Specifically, that is Bactrian camel case. In Domedary camel case it would be “flashForward”.

  15. I had a little pixel
    So that Pixel was his name
    And I called him Appertainment
    And he filed it just the same

  16. 6) I’m looking for a copy of the IT HAPPENED TOMORROW book because I want to read it and not finding it mentioned anywhere, including Amazon and Abe Books. Any one know if it appeared under another title?

  17. You might’ve heard about cartoonist Ron Rogers getting fired from the Pittsburg Post-Gazette. I bring it up because while looking over his website, I turned up this lovely little gem: KA-BLAM! 2016: CAUSE-PLAY. A Masquerade Fundraiser For The ToonSeum. You MUST click that link and see the illustration. Then I think you ought to offer the man some cash to make you a signed print of it. I don’t see anywhere on his site that he makes them, but I know a moneymaker when I die laughing at it.

  18. Cat Rambo on June 17, 2018 at 7:12 am said:

    6) I’m looking for a copy of the IT HAPPENED TOMORROW book because I want to read it and not finding it mentioned anywhere, including Amazon and Abe Books. Any one know if it appeared under another title?

    Amazon mentions it
    –they just don’t have a copy. Amazon India has a few copies. (If that number is in Rupees, the cheapest paperback is $238.) Looks like they picked an incredibly obscure book.

  19. Cat Rambo: I’m looking for a copy of the IT HAPPENED TOMORROW book

    According to ISFDB, it was published by The National Book Trust of India (as well as in a German version). So that probably explains its lack of availability in the U.S.

    It appears that you can get a copy from them quite affordably ($1.92 USD), but I can’t find anything about whether they ship to the U.S. on their website.

    You might want to send them an inquiry via their website or on Facebook.

  20. Come away, o meredithed book,
    To the kindle and the nook,
    With a pixel, hand in hand,
    For the world’s more full of scrolling than you can understand

  21. Then there is this–I don’t know how valid the site is, but if that 145 is in Rupees, that’s around $2.13.

  22. Amazon.de has a single copy for € 20 + shipping from India.
    The German translation has two copies for € 3 and € 40.

    Anybody would like me to use my account to get one of these, please let me know.

  23. Jim Parish: The video gives the title as Automation, but the quoted text calls it Automata. (I assume the former is correct, but somebody’s being careless.)

    It’s Automata. It’s based on a set of comics done by the Penny Arcade folks: Automata, Blood & Oil

  24. … and I failed to see that Blood and Oil was already listed. My apologies 🙁

  25. (1) is doing their ligatures badly; on my browser the two ligatured symbols are very different from their surrounding fonts, they only do it in those two places despite other instances of “fi” and “fl”, and if websites have no trouble appending extra text when you copy from them, converting them back to the separate letters should be no problem.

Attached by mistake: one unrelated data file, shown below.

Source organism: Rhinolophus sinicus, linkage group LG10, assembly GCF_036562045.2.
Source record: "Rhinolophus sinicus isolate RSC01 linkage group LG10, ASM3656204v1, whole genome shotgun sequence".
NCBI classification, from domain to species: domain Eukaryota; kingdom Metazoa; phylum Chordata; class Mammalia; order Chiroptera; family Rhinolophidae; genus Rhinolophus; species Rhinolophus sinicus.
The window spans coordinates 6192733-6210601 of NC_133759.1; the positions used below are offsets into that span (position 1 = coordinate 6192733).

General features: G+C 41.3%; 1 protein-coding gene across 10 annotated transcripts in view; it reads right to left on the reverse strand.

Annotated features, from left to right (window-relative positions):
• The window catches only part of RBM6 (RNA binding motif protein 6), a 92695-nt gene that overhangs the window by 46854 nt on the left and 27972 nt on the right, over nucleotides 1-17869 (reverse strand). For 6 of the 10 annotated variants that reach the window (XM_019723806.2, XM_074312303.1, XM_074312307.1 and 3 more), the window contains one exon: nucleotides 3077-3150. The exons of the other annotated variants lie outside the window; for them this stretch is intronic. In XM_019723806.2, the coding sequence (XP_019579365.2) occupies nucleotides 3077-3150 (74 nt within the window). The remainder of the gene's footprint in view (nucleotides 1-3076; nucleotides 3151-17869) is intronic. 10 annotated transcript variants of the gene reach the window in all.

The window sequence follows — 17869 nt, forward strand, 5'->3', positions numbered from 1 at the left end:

26. @Jamoche
    I notice that the italic f at those two spots is different from the ones at the other spots. It suggests that they’re from an extended character set, and it doesn’t come through the settings used to copy and paste.

  27. I’m wondering about the rafting claim in @4; the places I’ve been recently don’t do prints (just efiles), and the older places used film. I suppose there could have been an overlap in the nineties or early oughts when I wasn’t rafting; when did e-cameras become a thing?

  28. @Soon Lee: the elevation on Doctorow’s thread is fascinating; I wonder whether Musk would have fewer problems if he gave up Twitterflaming and spent that time on his ventures.

  29. @Ky: Brilliant! I’m singing it in my head. That’s a candidate for Contributing Editor if ever I’ve read one.

  30. 6) I’ve actually read one of these and have at least heard of three of them, which is probably a new record for me, at least percentage-wise…

  31. @Kip W: I’ve heard that Lithgow’s response was ad-libbed–the writers remembered Shatner’s turn in the role, but they completely forgot that Lithgow reprised the part for ‘Twilight Zone – The Movie’ and that touch came about in rehearsals. Can’t confirm, though. 🙂

  32. (1) DOUG JONES’ NEW GIG. I don’t know who Doug Jones is, or what his old gig was (and I’ve never heard of DUST), but this was a good start. Now to figure out if there’s some way to know when there’s a new episode without having to monitor everything DUST does. . . .

    /YouTubeIgnoramus ::blush::

  33. @Kendall

    Doug Jones specialises in acting roles where he wears a lot of sfx makeup, so you probably wouldn’t recognise him but have almost certainly seen him in something – he’s been in an awful lot of sf/f tv and film over the past couple of decades or so.

  34. (13) As Pete Hamill’s Forever (2003) has a central character who can remain immortal from 1740 to the present day and beyond, as long as he stays on Manhattan, perhaps four previous winners?